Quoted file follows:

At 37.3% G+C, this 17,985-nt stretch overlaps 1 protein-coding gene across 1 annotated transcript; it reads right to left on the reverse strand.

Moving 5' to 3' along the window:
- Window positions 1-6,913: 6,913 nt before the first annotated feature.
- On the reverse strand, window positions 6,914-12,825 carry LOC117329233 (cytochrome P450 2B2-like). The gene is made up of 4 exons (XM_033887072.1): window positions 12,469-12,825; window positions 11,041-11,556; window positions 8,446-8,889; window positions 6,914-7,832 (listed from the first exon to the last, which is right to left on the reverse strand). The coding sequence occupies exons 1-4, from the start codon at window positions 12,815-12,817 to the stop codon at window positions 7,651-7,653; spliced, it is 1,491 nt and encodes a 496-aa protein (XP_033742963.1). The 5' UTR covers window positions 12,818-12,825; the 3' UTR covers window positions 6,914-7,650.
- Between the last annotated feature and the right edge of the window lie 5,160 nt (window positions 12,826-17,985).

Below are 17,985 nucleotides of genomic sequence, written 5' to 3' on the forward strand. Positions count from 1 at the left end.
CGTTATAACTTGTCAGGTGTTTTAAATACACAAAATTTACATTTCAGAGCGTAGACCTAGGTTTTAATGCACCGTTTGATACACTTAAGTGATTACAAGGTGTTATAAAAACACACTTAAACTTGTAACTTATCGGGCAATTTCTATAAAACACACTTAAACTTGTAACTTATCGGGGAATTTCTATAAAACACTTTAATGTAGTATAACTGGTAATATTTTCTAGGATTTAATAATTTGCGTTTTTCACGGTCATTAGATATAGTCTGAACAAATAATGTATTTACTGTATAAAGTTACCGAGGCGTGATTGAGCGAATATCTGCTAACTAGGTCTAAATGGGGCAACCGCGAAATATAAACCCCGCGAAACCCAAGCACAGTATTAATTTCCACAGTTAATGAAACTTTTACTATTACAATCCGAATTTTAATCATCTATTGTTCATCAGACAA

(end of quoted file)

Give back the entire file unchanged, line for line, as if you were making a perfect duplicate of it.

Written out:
At 37.3% G+C, this 17,985-nt stretch overlaps 1 protein-coding gene across 1 annotated transcript; it reads right to left on the reverse strand.

Moving 5' to 3' along the window:
- Window positions 1-6,913: 6,913 nt before the first annotated feature.
- On the reverse strand, window positions 6,914-12,825 carry LOC117329233 (cytochrome P450 2B2-like). The gene is made up of 4 exons (XM_033887072.1): window positions 12,469-12,825; window positions 11,041-11,556; window positions 8,446-8,889; window positions 6,914-7,832 (listed from the first exon to the last, which is right to left on the reverse strand). The coding sequence occupies exons 1-4, from the start codon at window positions 12,815-12,817 to the stop codon at window positions 7,651-7,653; spliced, it is 1,491 nt and encodes a 496-aa protein (XP_033742963.1). The 5' UTR covers window positions 12,818-12,825; the 3' UTR covers window positions 6,914-7,650.
- Between the last annotated feature and the right edge of the window lie 5,160 nt (window positions 12,826-17,985).

Below are 17,985 nucleotides of genomic sequence, written 5' to 3' on the forward strand. Positions count from 1 at the left end.
CGTTATAACTTGTCAGGTGTTTTAAATACACAAAATTTACATTTCAGAGCGTAGACCTAGGTTTTAATGCACCGTTTGATACACTTAAGTGATTACAAGGTGTTATAAAAACACACTTAAACTTGTAACTTATCGGGCAATTTCTATAAAACACACTTAAACTTGTAACTTATCGGGGAATTTCTATAAAACACTTTAATGTAGTATAACTGGTAATATTTTCTAGGATTTAATAATTTGCGTTTTTCACGGTCATTAGATATAGTCTGAACAAATAATGTATTTACTGTATAAAGTTACCGAGGCGTGATTGAGCGAATATCTGCTAACTAGGTCTAAATGGGGCAACCGCGAAATATAAACCCCGCGAAACCCAAGCACAGTATTAATTTCCACAGTTAATGAAACTTTTACTATTACAATCCGAATTTTAATCATCTATTGTTCATCAGACAA